Thankful Thursday: Abundance


Because attention attracts gratitude and gratitude expands joy, it's time for Thankful Thursday.

On this Thankful Thursday, I am flush with abundance.

And neighbors. And fresh food. And kindness.

My neighbor, whom I don’t know well, brings me a bag of peaches.

And a bag of tomatoes the next week.

And another bag last week.

Before she shared her garden bounty, we would occasionally wave at each other from across the street. Now, I’m eager to see her cheery face, and we cross the road to chat. We might even be friends.

Another neighbor, whom I have shared only waves from the car, brings a bag of apples. The tree is really producing, he says, I can’t keep up.

I make an apple pie. A few days later, he calls to me. Want some more? Yes, I say, yes!

All week I feel neighborly and good-natured. I am full of fresh food, and filled with an abundance that swells from kindness. How simple this feeling, yet how very grand.

A Song for Merry Harvest

Bring forth the harp, and let us sweep its fullest, loudest string.
The bee below, the bird above, are teaching us to sing
A song for merry harvest; and the one who will not bear
His grateful part partakes a boon he ill deserves to share.
The grasshopper is pouring forth his quick and trembling notes;
The laughter of the gleaner’s child, the heart’s own music floats.
Up! up! I say, a roundelay from every voice that lives
Should welcome merry harvest, and bless the God that gives.

The buoyant soul that loves the bowl may see the dark grapes shine,
And gems of melting ruby deck the ringlets of the vine;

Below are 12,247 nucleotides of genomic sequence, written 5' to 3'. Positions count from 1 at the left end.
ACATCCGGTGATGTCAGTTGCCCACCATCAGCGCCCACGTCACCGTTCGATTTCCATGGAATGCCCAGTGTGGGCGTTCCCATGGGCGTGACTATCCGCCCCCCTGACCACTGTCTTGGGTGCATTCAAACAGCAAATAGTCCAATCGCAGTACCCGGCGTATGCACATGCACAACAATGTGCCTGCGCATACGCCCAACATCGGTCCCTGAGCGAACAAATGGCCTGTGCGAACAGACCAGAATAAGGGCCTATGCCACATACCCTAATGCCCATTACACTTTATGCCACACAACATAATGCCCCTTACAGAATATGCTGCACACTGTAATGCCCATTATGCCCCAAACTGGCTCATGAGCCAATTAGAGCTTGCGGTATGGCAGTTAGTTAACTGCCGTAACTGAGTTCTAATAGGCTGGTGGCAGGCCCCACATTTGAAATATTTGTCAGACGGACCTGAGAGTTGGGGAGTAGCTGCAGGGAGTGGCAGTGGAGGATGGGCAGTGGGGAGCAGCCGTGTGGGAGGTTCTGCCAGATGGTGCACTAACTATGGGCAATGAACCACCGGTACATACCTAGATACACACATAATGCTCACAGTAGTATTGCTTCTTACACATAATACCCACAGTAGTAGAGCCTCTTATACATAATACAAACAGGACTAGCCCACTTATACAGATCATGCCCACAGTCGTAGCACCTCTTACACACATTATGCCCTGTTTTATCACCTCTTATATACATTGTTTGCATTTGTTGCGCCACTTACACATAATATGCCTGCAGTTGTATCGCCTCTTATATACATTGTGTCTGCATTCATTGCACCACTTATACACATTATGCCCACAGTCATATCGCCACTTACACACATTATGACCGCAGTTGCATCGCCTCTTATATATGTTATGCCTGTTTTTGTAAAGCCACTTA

Who prizes more the foaming ale may gaze upon the plain,
And feast his eye with yellow hops and sheets of bearded grain;
The kindly one whose bosom aches to see a dog unfed
May bend the knee in thanks to see the ample promised bread.
Awake, then, all! ’tis Nature’s call, and every voice that lives
Shall welcome merry harvest, and bless the God that gives.

— Eliza Cook, 1818-1889

Known as a poet of the working class, Eliza Cook wrote poems that advocated for political freedom for women and addressed questions of class and social justice, according to the Academy of American Poets. Despite her popularity, she was criticized for the ways in which she bucked gender conventions in both her writing and her life; Cook wore male clothing and had a relationship with American actress Charlotte Cushman, to whom she addressed a number of her poems.

It's Thankful Thursday. Joy expands and contracts in direct relation to our sense of gratitude. What are you thankful for today? A person, a place, a possession? A story, a song, a poem? What makes your world expand?